Yash Roy, Contributing Photographer

The New Haven Police Department has released photos of five individuals who they believe were witnesses or suspects in an alleged hate crime that took place outside Davenport College in early September. 

This move comes after police hit an apparent dead end in a month-long investigation that was initially marred by miscommunication between NHPD and the Yale Police Department.

“The identification through these videos is very important,” NHPD Chief Karl Jacobson said at a Friday press conference. “It’s helped us with numerous cases with homicides, shootings, everything so it’s really important we get this out.”

The photos were taken by a city-owned camera on the Broadway parking lot. Police said the suspects appeared to drive off in two white pickup trucks and a gray or silver Hyundai Genesis. 


The incident, which took place just after midnight on Sept. 3, left a New Haven resident — identified publicly as “Franklin” — with a broken jaw. 

Franklin had been walking with his partner and two other friends when at least two white men hurled anti-Black and anti-Latino racial slurs at him on York Street. The assailants then physically assaulted and beat Franklin until he fell into the street. 

While the assault occurred in a spot downtown under both Yale and New Haven cameras, technical issues prevented these cameras from capturing license plates or other identifying details of the suspects.

Images of the vehicles and license plates were “distorted” due to distance from the cameras, NHPD Assistant Police Chief Bertram Ettienne said.

When asked if YPD was concerned that NHPD took almost a month to release the photos to identify suspects and witnesses, Campbell told the News that he understood that NHPD had many active investigations which may have led to the timing of the release. 

“They’ve got a lot going on here,” Campbell told the News. “Even though we would have loved to have done it sooner, we understand that as serious as this is, they’re dealing with a lot.”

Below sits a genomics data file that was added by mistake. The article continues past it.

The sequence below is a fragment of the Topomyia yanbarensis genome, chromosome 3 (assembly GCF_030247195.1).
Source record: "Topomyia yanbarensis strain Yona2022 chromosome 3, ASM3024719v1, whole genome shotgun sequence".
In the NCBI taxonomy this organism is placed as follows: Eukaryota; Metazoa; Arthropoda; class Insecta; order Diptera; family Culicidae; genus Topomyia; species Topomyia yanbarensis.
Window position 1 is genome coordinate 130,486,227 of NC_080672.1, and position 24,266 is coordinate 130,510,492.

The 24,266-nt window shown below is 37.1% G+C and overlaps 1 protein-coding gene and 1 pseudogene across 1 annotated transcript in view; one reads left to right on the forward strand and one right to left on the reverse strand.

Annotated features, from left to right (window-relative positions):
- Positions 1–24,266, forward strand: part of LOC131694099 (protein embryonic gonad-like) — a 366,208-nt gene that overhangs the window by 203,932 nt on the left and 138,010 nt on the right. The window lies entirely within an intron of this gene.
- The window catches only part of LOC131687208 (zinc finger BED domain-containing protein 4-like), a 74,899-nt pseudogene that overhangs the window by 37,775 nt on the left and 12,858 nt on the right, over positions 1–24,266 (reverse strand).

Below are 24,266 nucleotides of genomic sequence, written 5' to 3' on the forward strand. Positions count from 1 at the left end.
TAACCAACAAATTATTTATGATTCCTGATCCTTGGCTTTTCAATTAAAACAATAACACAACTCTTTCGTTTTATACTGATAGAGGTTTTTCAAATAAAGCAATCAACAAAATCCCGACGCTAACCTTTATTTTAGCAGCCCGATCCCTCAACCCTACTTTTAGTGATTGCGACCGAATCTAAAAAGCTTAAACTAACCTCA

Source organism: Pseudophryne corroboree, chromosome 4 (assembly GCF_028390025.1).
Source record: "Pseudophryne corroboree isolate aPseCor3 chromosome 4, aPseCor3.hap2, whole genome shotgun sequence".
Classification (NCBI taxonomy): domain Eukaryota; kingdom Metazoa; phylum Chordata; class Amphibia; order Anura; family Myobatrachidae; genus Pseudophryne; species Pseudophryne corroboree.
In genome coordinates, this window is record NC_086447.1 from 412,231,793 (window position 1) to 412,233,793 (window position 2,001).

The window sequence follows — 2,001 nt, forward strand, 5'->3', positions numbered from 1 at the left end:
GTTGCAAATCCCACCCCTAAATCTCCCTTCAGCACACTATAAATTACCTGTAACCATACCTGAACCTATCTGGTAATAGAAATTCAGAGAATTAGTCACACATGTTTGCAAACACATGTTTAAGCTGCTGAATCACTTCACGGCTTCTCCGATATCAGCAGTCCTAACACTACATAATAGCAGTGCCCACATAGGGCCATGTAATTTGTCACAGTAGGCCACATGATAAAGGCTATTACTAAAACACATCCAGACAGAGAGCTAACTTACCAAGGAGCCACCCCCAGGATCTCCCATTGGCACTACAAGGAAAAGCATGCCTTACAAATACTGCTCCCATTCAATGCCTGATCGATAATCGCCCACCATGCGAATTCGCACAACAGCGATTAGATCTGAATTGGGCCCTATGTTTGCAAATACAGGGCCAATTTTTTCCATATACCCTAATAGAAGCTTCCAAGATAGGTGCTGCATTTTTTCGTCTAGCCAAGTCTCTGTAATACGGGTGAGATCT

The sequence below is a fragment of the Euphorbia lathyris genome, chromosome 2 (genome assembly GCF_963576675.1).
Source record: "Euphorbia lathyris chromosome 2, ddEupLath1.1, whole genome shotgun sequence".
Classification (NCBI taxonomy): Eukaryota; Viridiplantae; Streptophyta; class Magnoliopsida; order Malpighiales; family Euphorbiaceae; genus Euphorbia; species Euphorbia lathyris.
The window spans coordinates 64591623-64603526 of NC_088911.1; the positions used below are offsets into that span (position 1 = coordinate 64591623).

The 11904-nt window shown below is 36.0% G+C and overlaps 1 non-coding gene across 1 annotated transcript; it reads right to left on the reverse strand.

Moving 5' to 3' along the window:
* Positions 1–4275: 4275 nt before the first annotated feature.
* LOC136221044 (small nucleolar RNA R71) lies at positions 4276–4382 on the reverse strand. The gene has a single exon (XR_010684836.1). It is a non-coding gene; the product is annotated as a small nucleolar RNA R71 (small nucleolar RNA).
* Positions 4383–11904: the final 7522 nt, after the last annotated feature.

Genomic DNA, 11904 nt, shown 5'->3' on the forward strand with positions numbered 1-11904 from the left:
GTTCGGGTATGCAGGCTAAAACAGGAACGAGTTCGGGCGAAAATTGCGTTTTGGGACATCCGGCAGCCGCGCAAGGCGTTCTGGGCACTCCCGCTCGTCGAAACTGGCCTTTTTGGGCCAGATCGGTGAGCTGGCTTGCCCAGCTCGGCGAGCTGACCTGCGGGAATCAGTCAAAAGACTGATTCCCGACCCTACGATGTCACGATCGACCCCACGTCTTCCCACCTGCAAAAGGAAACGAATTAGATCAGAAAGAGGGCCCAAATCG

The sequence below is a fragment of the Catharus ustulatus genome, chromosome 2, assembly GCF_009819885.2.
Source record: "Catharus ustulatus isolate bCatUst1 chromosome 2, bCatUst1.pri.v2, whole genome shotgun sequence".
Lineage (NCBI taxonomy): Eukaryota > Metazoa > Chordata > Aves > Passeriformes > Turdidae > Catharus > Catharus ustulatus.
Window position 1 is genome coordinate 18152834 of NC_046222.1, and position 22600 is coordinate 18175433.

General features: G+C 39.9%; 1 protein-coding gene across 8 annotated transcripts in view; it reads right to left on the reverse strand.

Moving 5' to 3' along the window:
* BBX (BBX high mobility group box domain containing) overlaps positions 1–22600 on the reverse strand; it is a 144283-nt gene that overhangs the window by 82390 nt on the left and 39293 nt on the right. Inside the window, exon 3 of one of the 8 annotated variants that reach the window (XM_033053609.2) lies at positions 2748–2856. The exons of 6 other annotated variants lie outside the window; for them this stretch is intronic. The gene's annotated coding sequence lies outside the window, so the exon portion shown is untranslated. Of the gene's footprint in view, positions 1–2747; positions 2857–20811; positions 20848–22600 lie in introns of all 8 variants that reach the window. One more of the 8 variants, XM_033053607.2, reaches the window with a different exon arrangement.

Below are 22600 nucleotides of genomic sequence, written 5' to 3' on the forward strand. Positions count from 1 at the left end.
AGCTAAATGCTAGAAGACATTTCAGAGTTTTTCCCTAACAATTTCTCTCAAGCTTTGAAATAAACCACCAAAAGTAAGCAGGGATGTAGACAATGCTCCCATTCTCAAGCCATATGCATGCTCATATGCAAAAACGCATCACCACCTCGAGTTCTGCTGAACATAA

When asked about the delay, Ettienne told the News that the department wanted “to be cautious with the release of information” to ensure that people are not wrongly implicated. 

Ettienne added that the NHPD also plans to release footage of the incident soon, and will do so once the investigators have finished sifting through it. 

“We want to be cautious with releasing footage,” Ettienne added, saying that the NHPD wants to make sure that any individuals shown were likely involved in the incident. “The last thing we want to do is release video of footage that is not clear or of someone who was not involved being wrapped into this unnecessarily.” 

While the initial confrontation was not captured on camera, Ettienne said they are able to see two to three individuals assaulting the victim. 

In addition to the NHPD and YPD camera footage, the NHPD is also working with cell phone footage from a civilian. Jacobson said that even a “snippet” of a video footage from civilians will be useful for the investigation, encouraging people to send anything they might have.  

Campbell mentioned the success YPD investigators found when they released images of the perpetrators who vandalized the Kline Biology Tower with racist and anti-Semitic graffiti last year. 

“We hope that through these pictures and information that we provide, we know that someone out there will recognize these individuals,” Campbell commented at the press conference. “We believe that we can bring true justice and solve this incident and help the anxiety and the frustration that the entire community is feeling.”

Elicker too joined in the appeal, asking for the public’s help to identify the suspects. 

“Hate has no home in New Haven, discrimination has no home in New Haven and we will not tolerate it,” Elicker said at the press conference. 

Jacobson was confirmed unanimously by the Board of Alders on July 5th, 2022.

Yash Roy covered City Hall and State Politics for the News. He also served as a Production & Design editor, and Diversity, Equity & Inclusion chair for the News. Originally from Princeton, New Jersey, he is a '25 in Timothy Dwight College majoring in Global Affairs.
Sophie Sonnenfeld is Managing Editor of the Yale Daily News. She previously served as City Editor and covered cops and courts as a beat reporter. She is a junior in Branford College double majoring in political science and anthropology.